Development of Life ExtensionTechnology for Next Generation Lithium Air Batteries
Next generation large capacity batteries: A key to the popularity of EVs
Historically, automobiles were a measure and an aggregate of an era’s technology. Today, electric vehicles, or EVs, are also a collection of state-of-the-art technologies and an icon of eco-friendly technology. EVs have various advantages over conventional internal combustion engine cars such as no exhaust gas and a remarkably low level of noise. Several companies around the world have been involved in the development of EVs, and some of them have also launched commercial products. The core of EV technology is the battery, which serves as the vehicle’s power source. Currently, most of the EVs employ lithium-ion batteries, but their capacities are reaching their limits, making it impossible for the EVs’ driving distance to match that of existing vehicles, even when the lithium battery of maximum capacity to date is used. The introduction of next-generation high-capacity batteries, therefore, have become an indispensable element in popularization and distribution of the EVs.
Lithium air batteries: The next big thing in the next generation battery market
Currently, various next-generation high-capacity batteries that exceed the limitations of existing ones are being developed, and the most notable among those are lithium air batteries. Also known as next-generation dream cells, lithium air batteries are secondary batteries that generate and store electricity through the electrochemical reaction of lithium and oxygen in the air. Lithium air batteries are expected to be the ultimate secondary battery that enable the EVs to overcome their short driving distance. This is because, theoretically, lithium air batteries can achieve an energy density 5 to 10 times higher than that of conventional secondary batteries with a 5 to 6 times lower energy generation cost. However, lithium air batteries have two significant disadvantages such as a low energy efficiency and rapid lifetime degradation due to lithium having a low reversibility at the positive electrode and a high reactivity at the negative electrode. Among the two limitations, the low reversibility in the positive electrode has been remarkably improved as a new method was suggested where a liquid catalyst called the “redox mediator” is introduced into the electrolyte. However, the rapid decrease in the lifespan due to the loss of mediators from the reaction between the mediators and lithium metal electrode still remains unresolved.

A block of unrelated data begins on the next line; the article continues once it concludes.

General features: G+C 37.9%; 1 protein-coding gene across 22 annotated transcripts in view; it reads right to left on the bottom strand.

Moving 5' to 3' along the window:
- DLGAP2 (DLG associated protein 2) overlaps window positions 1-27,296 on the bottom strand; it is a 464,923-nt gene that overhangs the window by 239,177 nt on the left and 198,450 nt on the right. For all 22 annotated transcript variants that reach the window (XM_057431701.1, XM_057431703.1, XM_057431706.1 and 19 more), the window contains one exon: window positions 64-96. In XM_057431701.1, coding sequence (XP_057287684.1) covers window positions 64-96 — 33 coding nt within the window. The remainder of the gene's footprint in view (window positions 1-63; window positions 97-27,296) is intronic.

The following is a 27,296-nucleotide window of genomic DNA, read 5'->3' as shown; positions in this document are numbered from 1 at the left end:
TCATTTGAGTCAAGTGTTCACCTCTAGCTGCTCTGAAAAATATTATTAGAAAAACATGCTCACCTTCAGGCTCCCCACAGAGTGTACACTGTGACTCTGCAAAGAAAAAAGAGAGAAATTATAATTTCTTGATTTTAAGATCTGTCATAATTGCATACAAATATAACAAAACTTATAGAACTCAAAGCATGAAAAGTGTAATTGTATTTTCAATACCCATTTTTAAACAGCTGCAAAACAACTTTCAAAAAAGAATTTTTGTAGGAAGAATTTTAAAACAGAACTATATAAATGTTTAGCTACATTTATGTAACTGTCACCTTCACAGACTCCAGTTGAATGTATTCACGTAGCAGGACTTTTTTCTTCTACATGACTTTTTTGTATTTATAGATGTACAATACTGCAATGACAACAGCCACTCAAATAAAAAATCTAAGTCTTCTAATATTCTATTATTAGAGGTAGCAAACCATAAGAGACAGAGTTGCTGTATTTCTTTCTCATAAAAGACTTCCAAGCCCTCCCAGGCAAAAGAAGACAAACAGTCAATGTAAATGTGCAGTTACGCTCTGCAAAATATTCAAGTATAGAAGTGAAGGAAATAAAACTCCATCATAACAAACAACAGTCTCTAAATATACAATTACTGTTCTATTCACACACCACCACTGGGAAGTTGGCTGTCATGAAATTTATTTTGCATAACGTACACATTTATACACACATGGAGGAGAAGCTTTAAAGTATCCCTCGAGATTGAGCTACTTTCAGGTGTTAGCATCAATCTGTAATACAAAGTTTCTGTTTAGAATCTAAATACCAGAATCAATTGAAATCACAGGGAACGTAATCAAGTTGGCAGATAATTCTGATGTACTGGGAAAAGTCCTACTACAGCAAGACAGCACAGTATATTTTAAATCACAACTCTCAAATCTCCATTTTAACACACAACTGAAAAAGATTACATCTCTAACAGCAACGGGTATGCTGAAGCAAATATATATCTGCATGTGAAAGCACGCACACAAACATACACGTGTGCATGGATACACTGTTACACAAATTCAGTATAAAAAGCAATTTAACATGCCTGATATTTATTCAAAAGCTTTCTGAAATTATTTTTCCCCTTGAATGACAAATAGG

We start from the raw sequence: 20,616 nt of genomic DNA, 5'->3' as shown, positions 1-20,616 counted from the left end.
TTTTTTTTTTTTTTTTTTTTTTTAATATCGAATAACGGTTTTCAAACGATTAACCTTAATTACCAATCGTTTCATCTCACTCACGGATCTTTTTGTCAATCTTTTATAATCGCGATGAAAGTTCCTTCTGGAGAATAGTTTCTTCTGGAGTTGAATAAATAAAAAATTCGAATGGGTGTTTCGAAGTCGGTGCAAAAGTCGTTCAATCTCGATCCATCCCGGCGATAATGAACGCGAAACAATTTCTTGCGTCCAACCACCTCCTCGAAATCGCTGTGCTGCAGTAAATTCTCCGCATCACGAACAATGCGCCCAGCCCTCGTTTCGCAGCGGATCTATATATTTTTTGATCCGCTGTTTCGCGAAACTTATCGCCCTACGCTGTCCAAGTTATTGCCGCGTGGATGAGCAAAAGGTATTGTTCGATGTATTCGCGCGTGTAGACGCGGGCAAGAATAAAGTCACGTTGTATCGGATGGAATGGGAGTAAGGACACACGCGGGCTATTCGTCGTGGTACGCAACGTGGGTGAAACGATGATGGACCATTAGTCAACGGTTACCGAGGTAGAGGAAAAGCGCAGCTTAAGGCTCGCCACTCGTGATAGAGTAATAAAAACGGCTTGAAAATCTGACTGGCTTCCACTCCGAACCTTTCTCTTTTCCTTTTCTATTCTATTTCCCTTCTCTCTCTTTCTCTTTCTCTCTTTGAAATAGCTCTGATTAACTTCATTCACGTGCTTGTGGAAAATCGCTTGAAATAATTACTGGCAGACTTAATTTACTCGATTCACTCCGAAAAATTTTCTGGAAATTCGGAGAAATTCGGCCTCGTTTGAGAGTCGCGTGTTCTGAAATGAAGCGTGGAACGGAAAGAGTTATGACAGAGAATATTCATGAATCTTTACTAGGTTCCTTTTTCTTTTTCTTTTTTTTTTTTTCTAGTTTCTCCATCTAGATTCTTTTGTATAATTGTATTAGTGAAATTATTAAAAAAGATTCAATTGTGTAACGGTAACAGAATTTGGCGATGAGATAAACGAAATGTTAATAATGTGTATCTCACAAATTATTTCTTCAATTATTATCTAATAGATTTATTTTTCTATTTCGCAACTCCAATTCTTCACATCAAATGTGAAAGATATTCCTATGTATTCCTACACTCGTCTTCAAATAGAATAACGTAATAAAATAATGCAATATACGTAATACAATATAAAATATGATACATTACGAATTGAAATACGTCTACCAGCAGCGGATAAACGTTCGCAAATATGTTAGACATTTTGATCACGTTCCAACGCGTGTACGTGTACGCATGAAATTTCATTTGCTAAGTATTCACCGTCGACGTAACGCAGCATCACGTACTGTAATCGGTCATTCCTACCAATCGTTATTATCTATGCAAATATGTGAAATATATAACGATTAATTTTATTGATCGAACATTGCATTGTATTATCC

Significant increase in the lifetime of lithium air batteries
Against this backdrop, a technology that can solve the short lifetime of lithium air batteries has been developed by domestic researchers. Prof. Hee Tak Kim and Prof. Jung Ki Park and their joint team from the Department of Chemical and Biomolecular Engineering at KAIST (President: Sung-Mo Kang) said they have developed a technology that can extend the lifetime of lithium air batteries by three times. The team introduced an organic-inorganic hybrid protective layer consisting of a gel polymer capable of conducting lithium ions and alumina inorganic particles on the surface of the lithium metal negative electrode. The protective layer interferes with the reaction between lithium and the redox mediator, thereby suppressing the loss of the mediator and the growth of the surface lithium dendrite. As a result, they succeeded in extending the lifecycle by about three times through continuing the effect of the mediators. In addition, the protective layer lowers the high reactivity of the cathode as well as the lithium anode, resulting in a synergistic effect that also improves stability. The result of this research, which was supported by the National Research Foundation of Korea’s General researcher Project and the Climate Change Response Technology Development Project, was published in an online issue (Feb 3, 2016) of Advanced Materials, a prominent international academic journal in the field of materials science. The research was also selected as a Front Inside Cover in recognition of its excellence. Prof. Kim said, “This study provides us clues to overcome the lifetime limitations of lithium air batteries, which are in the spotlight as a next-generation energy storage device.” He continued, “This could be a useful strategy for the practical application of lithium air batteries.”
Prof. Kim, Hee Tak
2016 Annual Report